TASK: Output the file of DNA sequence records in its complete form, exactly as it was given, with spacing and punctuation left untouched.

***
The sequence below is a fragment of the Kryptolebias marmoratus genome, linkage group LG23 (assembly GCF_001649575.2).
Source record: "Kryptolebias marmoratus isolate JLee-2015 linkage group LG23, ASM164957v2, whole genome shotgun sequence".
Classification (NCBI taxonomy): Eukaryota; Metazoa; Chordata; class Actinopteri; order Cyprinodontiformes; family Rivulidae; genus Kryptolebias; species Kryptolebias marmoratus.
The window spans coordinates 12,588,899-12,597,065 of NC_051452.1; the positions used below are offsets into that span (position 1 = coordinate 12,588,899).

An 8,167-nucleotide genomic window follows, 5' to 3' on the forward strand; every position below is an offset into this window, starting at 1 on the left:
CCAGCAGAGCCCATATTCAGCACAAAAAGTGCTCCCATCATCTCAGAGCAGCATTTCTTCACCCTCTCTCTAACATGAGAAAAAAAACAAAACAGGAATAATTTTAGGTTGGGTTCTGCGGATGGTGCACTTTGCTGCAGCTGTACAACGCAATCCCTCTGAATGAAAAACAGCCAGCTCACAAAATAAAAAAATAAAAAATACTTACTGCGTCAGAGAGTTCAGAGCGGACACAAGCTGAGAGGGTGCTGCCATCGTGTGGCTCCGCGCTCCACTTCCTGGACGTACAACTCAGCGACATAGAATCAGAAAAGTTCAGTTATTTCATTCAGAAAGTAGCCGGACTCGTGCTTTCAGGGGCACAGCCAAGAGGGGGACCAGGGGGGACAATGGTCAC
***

The sequence below is a fragment of the Kryptolebias marmoratus genome, linkage group LG23 (assembly GCF_001649575.2).
Source record: "Kryptolebias marmoratus isolate JLee-2015 linkage group LG23, ASM164957v2, whole genome shotgun sequence".
Classification (NCBI taxonomy): Eukaryota; Metazoa; Chordata; class Actinopteri; order Cyprinodontiformes; family Rivulidae; genus Kryptolebias; species Kryptolebias marmoratus.
The window spans coordinates 12,588,899-12,597,065 of NC_051452.1; the positions used below are offsets into that span (position 1 = coordinate 12,588,899).

An 8,167-nucleotide genomic window follows, 5' to 3' on the forward strand; every position below is an offset into this window, starting at 1 on the left:
CCAGCAGAGCCCATATTCAGCACAAAAAGTGCTCCCATCATCTCAGAGCAGCATTTCTTCACCCTCTCTCTAACATGAGAAAAAAAACAAAACAGGAATAATTTTAGGTTGGGTTCTGCGGATGGTGCACTTTGCTGCAGCTGTACAACGCAATCCCTCTGAATGAAAAACAGCCAGCTCACAAAATAAAAAAATAAAAAATACTTACTGCGTCAGAGAGTTCAGAGCGGACACAAGCTGAGAGGGTGCTGCCATCGTGTGGCTCCGCGCTCCACTTCCTGGACGTACAACTCAGCGACATAGAATCAGAAAAGTTCAGTTATTTCATTCAGAAAGTAGCCGGACTCGTGCTTTCAGGGGCACAGCCAAGAGGGGGACCAGGGGGGACAATGGTCAC